“The cheapest form of entertainment to your child is playtime with mum and dad,” Diana piped in with her experience of a friend who tries to make what her children want. “If they want McDonald fries, she would try to make it for them instead”, preferring to focus on spending time with them instead of spending money on them. “You can be a good parent on a fairly low budget,” Fred concluded.
3. “What happens if not Now?”
“We often wait for the stars to be aligned,” Joni Ong, president of I Love Children, echoed a familiar voice in many heads. The mother of the first IVF (In-vitro Fertilisation) identical twins in Singapore would know - she seek treatment early to conceive. Work, finance, energy, health, personal freedom would be things that some find hard to ‘give up’, but in return children seem to be able to elevate our lives to the next level.
“How you bring up your children is a reflection of you - the bad stuff and the good stuff. You see so many things about yourself that you become a better person. When you have a family, you become more motivated to work and do better. This can change the way you approach your work totally,” shared Fred. As for Diana, it transformed her relationship with her husband. “The link in my marriage now can’t be undone. That’s what parenthood did for me.”
Personal growth aside, the biology clock would continue to tick for men and women. Dr Chew reminded the audience that the optimal baby-making age for women would be between 22 to 26 and below 35 for men.
He and the other panel guests concluded the afternoon session, “Children…Now or Later? Yes, it’s Now!”
So what did some couples take-away from the Hi-tea chat?
“It’s really important to start early. It’s not really when you want children, you can have them immediately.” ~ Couple in their early 30s
“Firstly, don’t over-invest in the first child if you’re planning for the second and third! Secondly, being married doesn’t complete the family without a child.” ~ Couple in their late 30s
“The talk was enlightening and we gained a lot of medical facts from Dr Chew. After listening to the panel chat, we are now more prepared to plan for baby!” ~ Newly-wed couple in their late 20s
Questions & Answers below…
Many questions were raised during the chat session that the panel did not have the time to answer. Here are the questions and answers provided by the panellists.
1. Many people seem to consider career stability or other pursuits in their decision when planning for baby. What is your take on this?
There’s nothing wrong in pursuing your career to reach some form of financial stability. However, do bear in mind that with each passing year, the chances of natural conception per month decline for both males and females. Don’t let climbing the corporate ladder delay baby planning. You can enjoy your pregnancy and baby even while pursuing a good career. It’s about managing expectations and discussing the options with your spouse.
2. My wife and I are working.. what are the options of taking care of infant, other than getting a maid or having parents to take care for us? We are not staying with parents and our parents are too old for taking care of infants.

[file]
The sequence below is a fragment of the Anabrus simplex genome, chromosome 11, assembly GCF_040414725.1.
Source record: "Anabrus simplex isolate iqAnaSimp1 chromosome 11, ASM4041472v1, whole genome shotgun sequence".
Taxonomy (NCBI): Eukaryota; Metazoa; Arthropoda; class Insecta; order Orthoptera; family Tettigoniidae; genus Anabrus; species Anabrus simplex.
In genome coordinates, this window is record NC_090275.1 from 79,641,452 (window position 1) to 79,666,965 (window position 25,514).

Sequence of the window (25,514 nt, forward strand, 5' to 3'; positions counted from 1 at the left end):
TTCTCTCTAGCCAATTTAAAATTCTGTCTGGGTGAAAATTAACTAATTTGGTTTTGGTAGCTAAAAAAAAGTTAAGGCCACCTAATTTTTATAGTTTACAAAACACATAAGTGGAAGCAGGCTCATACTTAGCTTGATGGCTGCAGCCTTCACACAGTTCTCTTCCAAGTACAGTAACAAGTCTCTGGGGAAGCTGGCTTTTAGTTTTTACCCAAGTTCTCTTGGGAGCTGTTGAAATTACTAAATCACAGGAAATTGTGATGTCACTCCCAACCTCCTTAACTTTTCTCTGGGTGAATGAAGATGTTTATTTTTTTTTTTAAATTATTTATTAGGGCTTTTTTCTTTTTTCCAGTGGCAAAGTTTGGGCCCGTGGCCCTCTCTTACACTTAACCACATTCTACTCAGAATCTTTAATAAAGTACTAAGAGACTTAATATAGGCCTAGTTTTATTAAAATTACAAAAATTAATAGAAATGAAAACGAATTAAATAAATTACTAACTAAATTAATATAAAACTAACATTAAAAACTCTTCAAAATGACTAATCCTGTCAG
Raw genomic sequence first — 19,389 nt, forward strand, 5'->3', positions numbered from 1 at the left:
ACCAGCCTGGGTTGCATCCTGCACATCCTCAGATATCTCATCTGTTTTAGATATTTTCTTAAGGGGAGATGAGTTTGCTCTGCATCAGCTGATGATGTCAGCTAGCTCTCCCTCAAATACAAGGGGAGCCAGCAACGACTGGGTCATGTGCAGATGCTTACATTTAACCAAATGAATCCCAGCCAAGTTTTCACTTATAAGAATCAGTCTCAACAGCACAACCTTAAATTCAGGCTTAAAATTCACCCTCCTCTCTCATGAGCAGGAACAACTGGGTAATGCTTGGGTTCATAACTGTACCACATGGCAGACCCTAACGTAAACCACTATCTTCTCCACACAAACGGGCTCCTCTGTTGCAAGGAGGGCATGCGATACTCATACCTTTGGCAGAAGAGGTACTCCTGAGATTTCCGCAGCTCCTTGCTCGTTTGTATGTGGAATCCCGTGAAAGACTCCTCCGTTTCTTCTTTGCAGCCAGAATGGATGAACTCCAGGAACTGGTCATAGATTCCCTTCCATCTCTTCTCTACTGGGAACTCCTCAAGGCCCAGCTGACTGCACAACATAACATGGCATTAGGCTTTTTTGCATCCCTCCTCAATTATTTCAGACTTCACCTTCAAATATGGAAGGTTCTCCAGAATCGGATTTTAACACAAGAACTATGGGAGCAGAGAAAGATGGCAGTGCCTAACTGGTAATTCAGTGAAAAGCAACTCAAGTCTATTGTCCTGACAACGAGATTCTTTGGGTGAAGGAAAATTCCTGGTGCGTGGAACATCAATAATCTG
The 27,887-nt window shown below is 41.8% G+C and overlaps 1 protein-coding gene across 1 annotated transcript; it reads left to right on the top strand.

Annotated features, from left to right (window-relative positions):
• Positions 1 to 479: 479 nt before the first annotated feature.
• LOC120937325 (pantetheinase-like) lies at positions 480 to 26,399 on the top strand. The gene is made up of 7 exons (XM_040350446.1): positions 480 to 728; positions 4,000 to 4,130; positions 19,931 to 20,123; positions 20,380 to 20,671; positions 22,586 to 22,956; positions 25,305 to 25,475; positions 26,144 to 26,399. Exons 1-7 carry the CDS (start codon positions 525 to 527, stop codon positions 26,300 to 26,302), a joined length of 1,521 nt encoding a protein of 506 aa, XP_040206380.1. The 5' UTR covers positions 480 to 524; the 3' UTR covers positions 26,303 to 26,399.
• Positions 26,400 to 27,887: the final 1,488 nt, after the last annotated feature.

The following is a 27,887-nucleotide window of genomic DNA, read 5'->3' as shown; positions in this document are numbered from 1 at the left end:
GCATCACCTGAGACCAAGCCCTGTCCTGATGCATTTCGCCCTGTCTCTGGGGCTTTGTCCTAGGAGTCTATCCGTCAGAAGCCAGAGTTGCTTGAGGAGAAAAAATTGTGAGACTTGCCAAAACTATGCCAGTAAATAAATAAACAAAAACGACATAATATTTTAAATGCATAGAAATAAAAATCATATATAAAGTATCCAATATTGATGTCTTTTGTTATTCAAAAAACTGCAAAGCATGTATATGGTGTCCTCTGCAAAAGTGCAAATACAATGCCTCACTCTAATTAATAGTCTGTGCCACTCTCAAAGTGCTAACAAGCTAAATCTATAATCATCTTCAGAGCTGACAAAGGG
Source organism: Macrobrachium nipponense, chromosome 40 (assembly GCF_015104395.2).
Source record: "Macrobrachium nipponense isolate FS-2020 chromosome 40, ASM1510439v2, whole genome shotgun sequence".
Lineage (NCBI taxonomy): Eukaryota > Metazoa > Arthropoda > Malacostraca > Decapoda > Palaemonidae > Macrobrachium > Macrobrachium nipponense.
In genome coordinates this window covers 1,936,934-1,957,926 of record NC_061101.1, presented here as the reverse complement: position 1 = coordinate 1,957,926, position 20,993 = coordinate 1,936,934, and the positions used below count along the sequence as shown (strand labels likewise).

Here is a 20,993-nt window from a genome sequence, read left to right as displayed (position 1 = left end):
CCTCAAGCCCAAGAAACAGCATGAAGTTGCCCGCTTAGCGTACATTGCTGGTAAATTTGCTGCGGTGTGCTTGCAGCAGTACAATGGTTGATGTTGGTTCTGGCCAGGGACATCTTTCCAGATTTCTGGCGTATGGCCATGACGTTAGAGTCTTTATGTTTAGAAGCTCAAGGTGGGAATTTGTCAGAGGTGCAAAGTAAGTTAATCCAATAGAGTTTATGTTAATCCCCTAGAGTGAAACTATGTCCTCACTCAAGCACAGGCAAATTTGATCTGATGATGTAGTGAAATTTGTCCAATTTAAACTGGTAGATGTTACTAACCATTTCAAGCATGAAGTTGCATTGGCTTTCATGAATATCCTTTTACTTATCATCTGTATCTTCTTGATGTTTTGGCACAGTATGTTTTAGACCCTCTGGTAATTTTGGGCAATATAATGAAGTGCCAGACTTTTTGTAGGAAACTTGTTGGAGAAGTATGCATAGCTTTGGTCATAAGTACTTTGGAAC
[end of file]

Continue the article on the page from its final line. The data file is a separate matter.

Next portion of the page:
Infant care is an option. The other alternative is to find reliable baby-sitters through recommendations. If you are comfortable with living with one income, you can decide who could stay home for a period of time to look after baby. You can also seek out flexible work arrangements with your current employer and work out a feasible plan for both parties.
Answers provided by Mrs Joni Ong, president of I Love Children.
Fertility & Pregnancy
1. Is it possible that ovulation prediction kit (OPK) test shows negative but we may still be ovulating?
The OPK can give false positive (i.e. patient not ovulating but the test is positive) as well as false negative result.
2. Does oral sex kills sperm?
Saliva, if used as lubricant for vaginal sex, can affect the motility and viability of the sperm.
3. What is basal temperature and how do you measure it?
The basal body temperature (BBT) is your lowest body temperature in a 24-hour period. It should be taken when you wake up in the morning before getting out of bed to brush your teeth.
4. Does taking birth control pills for years and then stopping the pills when you are trying to conceive, affects fertility? How long does it take for the birth control pills to "wear off" in the body?
It does not have any bearing how long you take the pills and then stopping them immediately to try to conceive. There is no “wearing off” period. You can try for baby as soon as you are “off” the pills.
5. Should caffeine be avoided to conceive? Any advice on products like maca powder and goat weed?
Moderation is key. One to two cups a day is fine. Maca and goat weed are herbal supplements that may help improve female fertility.
6. s there medical evidence to prove the effectiveness of acupuncture and TCM for fertility? If acupuncture is good for fertility, what is the recommended frequency?
There are instances where acupuncture and TCM may boost the chances of fertility. You should see your doctor for further advice.
7. Is there a max age to try conceiving?
There is no maximum age when trying to conceive, but do bear in mind that fertility declines with age for both male and female. Try for baby earlier in life to avoid complications that come with age.